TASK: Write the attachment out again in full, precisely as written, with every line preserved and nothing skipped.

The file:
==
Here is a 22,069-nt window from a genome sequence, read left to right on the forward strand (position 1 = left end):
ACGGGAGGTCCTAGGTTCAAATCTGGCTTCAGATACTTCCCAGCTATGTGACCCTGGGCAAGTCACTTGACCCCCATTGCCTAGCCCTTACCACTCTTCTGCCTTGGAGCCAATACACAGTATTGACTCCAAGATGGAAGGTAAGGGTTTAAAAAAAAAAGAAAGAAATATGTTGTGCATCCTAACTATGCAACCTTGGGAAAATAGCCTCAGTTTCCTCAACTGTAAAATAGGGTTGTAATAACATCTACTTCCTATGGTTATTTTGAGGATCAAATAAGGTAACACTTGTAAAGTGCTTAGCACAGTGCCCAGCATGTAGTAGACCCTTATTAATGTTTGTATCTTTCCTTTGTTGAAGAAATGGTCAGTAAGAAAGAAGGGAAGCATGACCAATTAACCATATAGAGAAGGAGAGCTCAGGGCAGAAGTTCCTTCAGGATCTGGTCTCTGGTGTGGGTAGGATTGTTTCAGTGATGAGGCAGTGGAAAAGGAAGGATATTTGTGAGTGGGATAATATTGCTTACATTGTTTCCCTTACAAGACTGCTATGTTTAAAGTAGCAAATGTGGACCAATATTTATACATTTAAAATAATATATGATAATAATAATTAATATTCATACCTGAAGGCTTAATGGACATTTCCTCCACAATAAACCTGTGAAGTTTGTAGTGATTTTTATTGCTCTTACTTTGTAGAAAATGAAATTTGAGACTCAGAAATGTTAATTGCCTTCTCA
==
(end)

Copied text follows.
Here is a 22,069-nt window from a genome sequence, read left to right on the forward strand (position 1 = left end):
ACGGGAGGTCCTAGGTTCAAATCTGGCTTCAGATACTTCCCAGCTATGTGACCCTGGGCAAGTCACTTGACCCCCATTGCCTAGCCCTTACCACTCTTCTGCCTTGGAGCCAATACACAGTATTGACTCCAAGATGGAAGGTAAGGGTTTAAAAAAAAAAGAAAGAAATATGTTGTGCATCCTAACTATGCAACCTTGGGAAAATAGCCTCAGTTTCCTCAACTGTAAAATAGGGTTGTAATAACATCTACTTCCTATGGTTATTTTGAGGATCAAATAAGGTAACACTTGTAAAGTGCTTAGCACAGTGCCCAGCATGTAGTAGACCCTTATTAATGTTTGTATCTTTCCTTTGTTGAAGAAATGGTCAGTAAGAAAGAAGGGAAGCATGACCAATTAACCATATAGAGAAGGAGAGCTCAGGGCAGAAGTTCCTTCAGGATCTGGTCTCTGGTGTGGGTAGGATTGTTTCAGTGATGAGGCAGTGGAAAAGGAAGGATATTTGTGAGTGGGATAATATTGCTTACATTGTTTCCCTTACAAGACTGCTATGTTTAAAGTAGCAAATGTGGACCAATATTTATACATTTAAAATAATATATGATAATAATAATTAATATTCATACCTGAAGGCTTAATGGACATTTCCTCCACAATAAACCTGTGAAGTTTGTAGTGATTTTTATTGCTCTTACTTTGTAGAAAATGAAATTTGAGACTCAGAAATGTTAATTGCCTTCTCA